Cash-strapped Toys ‘R’ Us, despite obtaining $3 billion in Chapter 11 financing, is still not getting all its shipments from nervous suppliers, The Post has learned.
Some lenders who finance and insure toy makers’ orders are refusing to ship containers of dolls, car sets, slime and other toys, because they are having trouble pricing the risk of doing business with the chain, sources said.
As a result, containers of Toys ‘R’ Us goods are piling up at Asian ports as they wait to eventually be loaded on to ships to be delivered to some 18 US distribution centers and then the retailer’s 1,697 stores, the sources said.
The specialized lenders, called factors, are still weighing their risk and don’t know how to price their loans, one toy industry insider said. Without a factor signing off, no supplier will ship their goods.
If a resolution isn’t reached soon, Toys ‘R’ Us could be missing some inventory at the start of the holiday season next month, sources said.
“The factors have the power right now,” said one toy industry expert who did not want to be identified.
Toys ‘R’ Us filed for Chapter 11 on Sept. 18 because in the days preceding the move toy makers had grown antsy with the embattled chain.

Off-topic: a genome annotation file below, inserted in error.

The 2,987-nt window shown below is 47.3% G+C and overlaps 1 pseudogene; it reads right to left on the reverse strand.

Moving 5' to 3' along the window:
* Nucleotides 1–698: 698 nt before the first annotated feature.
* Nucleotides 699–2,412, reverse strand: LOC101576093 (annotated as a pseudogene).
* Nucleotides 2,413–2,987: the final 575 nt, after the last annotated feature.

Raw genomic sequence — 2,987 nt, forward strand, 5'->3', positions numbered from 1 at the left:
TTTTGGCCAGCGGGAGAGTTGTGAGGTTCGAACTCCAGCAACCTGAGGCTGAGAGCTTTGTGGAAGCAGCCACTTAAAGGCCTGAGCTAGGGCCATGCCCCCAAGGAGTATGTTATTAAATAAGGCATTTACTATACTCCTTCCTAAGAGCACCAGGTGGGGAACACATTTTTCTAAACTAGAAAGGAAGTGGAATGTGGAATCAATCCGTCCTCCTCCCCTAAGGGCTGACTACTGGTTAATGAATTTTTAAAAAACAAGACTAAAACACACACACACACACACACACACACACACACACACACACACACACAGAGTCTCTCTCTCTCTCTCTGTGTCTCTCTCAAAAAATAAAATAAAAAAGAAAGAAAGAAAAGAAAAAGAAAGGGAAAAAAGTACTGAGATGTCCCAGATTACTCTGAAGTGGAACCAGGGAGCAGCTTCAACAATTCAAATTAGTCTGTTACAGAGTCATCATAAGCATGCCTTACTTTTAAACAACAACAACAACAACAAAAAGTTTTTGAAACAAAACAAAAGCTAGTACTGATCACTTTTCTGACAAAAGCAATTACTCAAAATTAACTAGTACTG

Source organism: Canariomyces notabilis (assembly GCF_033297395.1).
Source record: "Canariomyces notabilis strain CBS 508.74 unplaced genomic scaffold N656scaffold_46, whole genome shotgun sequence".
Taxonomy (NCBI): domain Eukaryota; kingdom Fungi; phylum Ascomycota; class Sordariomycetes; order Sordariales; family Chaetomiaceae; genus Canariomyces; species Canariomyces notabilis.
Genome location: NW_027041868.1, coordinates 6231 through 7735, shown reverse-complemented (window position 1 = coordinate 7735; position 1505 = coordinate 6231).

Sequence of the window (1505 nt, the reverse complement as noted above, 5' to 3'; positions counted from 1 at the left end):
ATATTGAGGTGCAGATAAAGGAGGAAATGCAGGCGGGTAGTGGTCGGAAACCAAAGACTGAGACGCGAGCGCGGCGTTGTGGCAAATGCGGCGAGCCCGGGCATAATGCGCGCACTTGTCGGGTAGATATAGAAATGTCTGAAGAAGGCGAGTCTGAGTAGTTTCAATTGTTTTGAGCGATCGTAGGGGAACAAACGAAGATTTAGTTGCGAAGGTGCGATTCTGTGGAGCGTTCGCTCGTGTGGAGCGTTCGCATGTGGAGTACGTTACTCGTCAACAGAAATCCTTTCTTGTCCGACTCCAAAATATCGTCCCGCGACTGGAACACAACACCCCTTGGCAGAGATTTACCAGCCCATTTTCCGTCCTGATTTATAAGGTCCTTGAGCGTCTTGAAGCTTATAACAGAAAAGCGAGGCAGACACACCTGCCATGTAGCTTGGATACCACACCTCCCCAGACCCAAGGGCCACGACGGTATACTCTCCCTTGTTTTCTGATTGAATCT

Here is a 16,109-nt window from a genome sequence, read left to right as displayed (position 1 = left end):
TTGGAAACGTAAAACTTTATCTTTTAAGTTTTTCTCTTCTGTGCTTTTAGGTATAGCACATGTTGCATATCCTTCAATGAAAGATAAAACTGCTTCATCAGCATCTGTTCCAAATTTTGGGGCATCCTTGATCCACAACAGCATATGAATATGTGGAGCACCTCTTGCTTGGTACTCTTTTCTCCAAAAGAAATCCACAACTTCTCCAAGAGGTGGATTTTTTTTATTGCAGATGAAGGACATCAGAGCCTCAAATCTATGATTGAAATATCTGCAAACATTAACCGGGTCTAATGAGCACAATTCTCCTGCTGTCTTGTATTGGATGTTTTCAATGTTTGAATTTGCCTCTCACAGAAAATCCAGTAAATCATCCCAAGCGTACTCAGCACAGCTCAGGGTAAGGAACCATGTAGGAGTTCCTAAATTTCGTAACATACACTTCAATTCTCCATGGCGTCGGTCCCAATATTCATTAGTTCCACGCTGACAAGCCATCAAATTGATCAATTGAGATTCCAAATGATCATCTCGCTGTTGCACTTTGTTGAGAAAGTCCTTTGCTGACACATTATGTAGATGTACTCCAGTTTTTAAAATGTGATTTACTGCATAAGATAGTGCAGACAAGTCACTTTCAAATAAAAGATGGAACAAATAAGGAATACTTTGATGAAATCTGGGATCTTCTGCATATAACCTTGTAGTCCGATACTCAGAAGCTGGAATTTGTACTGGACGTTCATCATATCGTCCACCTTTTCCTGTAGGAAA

Some demanded cash payment before they would ship, Toys ‘R’ Us Chief Executive David Brandon revealed in a court filing this week.
The $3 billion debtor-in-possession financing deal was supposed to cure those jitters. To a large extent it has — but some more cautious lenders are holding back.
“It’s a huge decision whether these companies want to expose themselves to further risk,” said bankruptcy lawyer Jeffrey Cohen, who said he has spoken with a dozen toy makers who are owed between $50,000 and $30 million for goods they’ve already shipped to the bankrupt chain.
Deal or no deal, the toy makers may cancel up to 20 percent of their Toys ‘R’ Us orders, according to Jeffries analyst Stephanie Wissink.
“We are seeing some delays in the vendors releasing their shipments because of their concerns about Toys ‘R’ Us’ ability to compete in the holiday season,” Wissink told The Post.
CEO Brandon conceded as much this week. “The company has fallen behind some of its primary competitors on various fronts,” he said in the court filing, “including the general upkeep and the condition of our stores, our inability to provide expedited shipping options, and our lack of a subscription-based delivery service.”